Notes from the House of the Dead

Notes from the House of the Dead

Notes from the House of the Dead

Notes from the House of the Dead

Synopsis

Master translation of a neglected Russian classic into English

Long before Solzhenitsyn's Gulag Archipelago came Dostoevsky's Notes from the House of the Dead, a compelling account of the horrific conditions in Siberian labor camps. First published in 1861, this novel, based on Dostoevsky's own experience as a political prisoner, is a forerunner of his famous novels Crime and Punishment and The Brothers Karamazov.

The characters and situations that Dostoevsky encountered in prison were so violent and extraordinary that they changed his psyche profoundly. Through that experience, he later said, he was resurrected into a new spiritual condition -- one in which he would create some of the greatest novels ever written.

Including an illuminating introduction by James Scanlan on Dostoevsky's prison years, this totally new translation by Boris Jakim captures Dostoevsky's semi-autobiographical narrative -- at times coarse, at times intensely emotional, at times philosophical -- in rich American English.

Excerpt

James P. Scanlan

Among works of literature, Notes from the House of the Dead by Fyodor Dostoevsky (1821-1881) is appropriately classified as a n. the book might be called a thinly fictionalized memoir, chronicling a transformative period in the great Russian writer’s life — the four years (January 1850–January 1854) he spent as a political prisoner in a military labor camp in Siberia.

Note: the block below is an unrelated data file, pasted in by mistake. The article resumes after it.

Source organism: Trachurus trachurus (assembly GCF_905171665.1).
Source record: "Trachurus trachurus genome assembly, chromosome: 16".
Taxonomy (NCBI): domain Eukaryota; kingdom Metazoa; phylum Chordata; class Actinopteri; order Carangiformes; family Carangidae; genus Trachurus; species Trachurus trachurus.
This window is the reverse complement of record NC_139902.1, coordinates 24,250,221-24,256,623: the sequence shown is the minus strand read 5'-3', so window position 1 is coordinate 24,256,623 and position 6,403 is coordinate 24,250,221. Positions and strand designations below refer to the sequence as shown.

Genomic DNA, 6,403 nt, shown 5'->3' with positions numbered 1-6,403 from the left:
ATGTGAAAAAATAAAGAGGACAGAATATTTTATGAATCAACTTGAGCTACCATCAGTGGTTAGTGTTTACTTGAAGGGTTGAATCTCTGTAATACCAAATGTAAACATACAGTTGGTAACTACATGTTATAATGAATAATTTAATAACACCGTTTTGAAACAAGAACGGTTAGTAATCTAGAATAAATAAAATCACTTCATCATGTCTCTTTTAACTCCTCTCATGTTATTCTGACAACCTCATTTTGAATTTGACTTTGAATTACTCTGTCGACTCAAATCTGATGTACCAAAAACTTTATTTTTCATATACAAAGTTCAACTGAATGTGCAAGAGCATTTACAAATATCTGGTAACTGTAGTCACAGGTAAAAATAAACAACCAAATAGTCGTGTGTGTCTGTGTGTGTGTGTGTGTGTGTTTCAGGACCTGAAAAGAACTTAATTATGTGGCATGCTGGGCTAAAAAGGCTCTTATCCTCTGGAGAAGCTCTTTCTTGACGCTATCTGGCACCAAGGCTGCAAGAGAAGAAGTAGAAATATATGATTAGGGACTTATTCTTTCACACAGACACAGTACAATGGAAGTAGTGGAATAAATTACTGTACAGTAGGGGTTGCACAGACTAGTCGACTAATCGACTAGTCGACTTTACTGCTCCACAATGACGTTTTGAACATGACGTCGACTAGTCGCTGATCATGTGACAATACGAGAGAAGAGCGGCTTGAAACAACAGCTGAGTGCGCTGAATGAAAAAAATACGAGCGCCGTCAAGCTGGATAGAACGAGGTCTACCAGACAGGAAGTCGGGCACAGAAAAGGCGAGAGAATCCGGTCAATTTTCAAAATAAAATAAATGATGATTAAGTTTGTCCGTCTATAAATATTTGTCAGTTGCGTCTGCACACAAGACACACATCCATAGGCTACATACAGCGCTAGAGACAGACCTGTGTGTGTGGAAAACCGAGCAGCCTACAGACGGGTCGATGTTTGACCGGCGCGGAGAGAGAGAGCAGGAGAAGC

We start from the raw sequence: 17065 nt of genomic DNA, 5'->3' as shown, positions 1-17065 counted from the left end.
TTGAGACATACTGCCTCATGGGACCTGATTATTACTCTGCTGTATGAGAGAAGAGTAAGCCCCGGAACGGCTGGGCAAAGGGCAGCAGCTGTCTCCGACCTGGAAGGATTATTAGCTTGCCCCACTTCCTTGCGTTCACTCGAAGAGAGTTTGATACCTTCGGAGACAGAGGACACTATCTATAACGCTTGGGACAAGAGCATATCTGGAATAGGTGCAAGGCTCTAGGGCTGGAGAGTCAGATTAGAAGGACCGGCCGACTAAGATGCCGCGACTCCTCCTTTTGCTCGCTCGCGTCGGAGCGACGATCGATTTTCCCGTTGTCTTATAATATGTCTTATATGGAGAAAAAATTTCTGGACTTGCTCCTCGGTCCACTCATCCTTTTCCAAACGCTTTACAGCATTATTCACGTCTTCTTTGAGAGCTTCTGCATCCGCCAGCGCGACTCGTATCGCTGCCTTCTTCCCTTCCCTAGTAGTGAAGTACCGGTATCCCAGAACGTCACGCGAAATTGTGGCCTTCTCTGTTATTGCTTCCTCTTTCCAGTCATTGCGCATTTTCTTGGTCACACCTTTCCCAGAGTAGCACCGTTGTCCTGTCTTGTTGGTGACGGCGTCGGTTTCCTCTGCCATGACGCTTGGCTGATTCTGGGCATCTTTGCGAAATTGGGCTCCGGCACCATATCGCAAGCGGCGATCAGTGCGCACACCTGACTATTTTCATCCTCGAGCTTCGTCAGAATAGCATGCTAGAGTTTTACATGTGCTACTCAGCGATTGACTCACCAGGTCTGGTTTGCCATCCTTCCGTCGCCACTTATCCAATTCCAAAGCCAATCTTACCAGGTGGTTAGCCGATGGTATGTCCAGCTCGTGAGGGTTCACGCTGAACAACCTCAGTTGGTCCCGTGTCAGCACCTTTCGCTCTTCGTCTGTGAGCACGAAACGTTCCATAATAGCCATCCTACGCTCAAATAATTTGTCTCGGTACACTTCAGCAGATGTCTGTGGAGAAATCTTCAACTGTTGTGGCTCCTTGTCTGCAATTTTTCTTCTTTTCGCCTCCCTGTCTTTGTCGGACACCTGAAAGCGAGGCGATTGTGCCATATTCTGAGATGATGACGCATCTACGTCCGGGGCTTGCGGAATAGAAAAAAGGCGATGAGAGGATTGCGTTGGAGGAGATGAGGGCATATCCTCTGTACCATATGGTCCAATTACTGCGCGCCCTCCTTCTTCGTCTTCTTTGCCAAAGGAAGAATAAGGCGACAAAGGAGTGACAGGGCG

The prison term was part of a decade-long suite of punishments meted out to Dostoevsky because of his involvement with the Petrashevsky Circle, a conspiratorial group of young Russian intellectuals in St. Petersburg who favored the abolition of serfdom and other liberal reforms. in 1849, Tsar Nicholas I, disturbed by the European uprisings of the previous year and determined to forestall all threats to autocratic rule in Russia, ordered the arrest of Dostoevsky and dozens of his associates. After months of imprisonment and interrogation, twenty-three of them, Dostoevsky included, were convicted of plotting against the government and were subjected to a cruel charade secretly ordered by the tsar — a mock execution. Informed only that they had all been condemned to death, the men were taken to the site of the supposed execution, made to don burial shrouds, and lashed to poles facing the firing squad — only to hear a drum roll followed by the reading of an imperial proclamation commuting their death sentences to exile and imprisonment. Dostoevsky’s sentence called for four years of hard labor in Siberia followed by an indefinite period of army service there at the rank of private. Not until 1859 was he released from the army and permitted to re-

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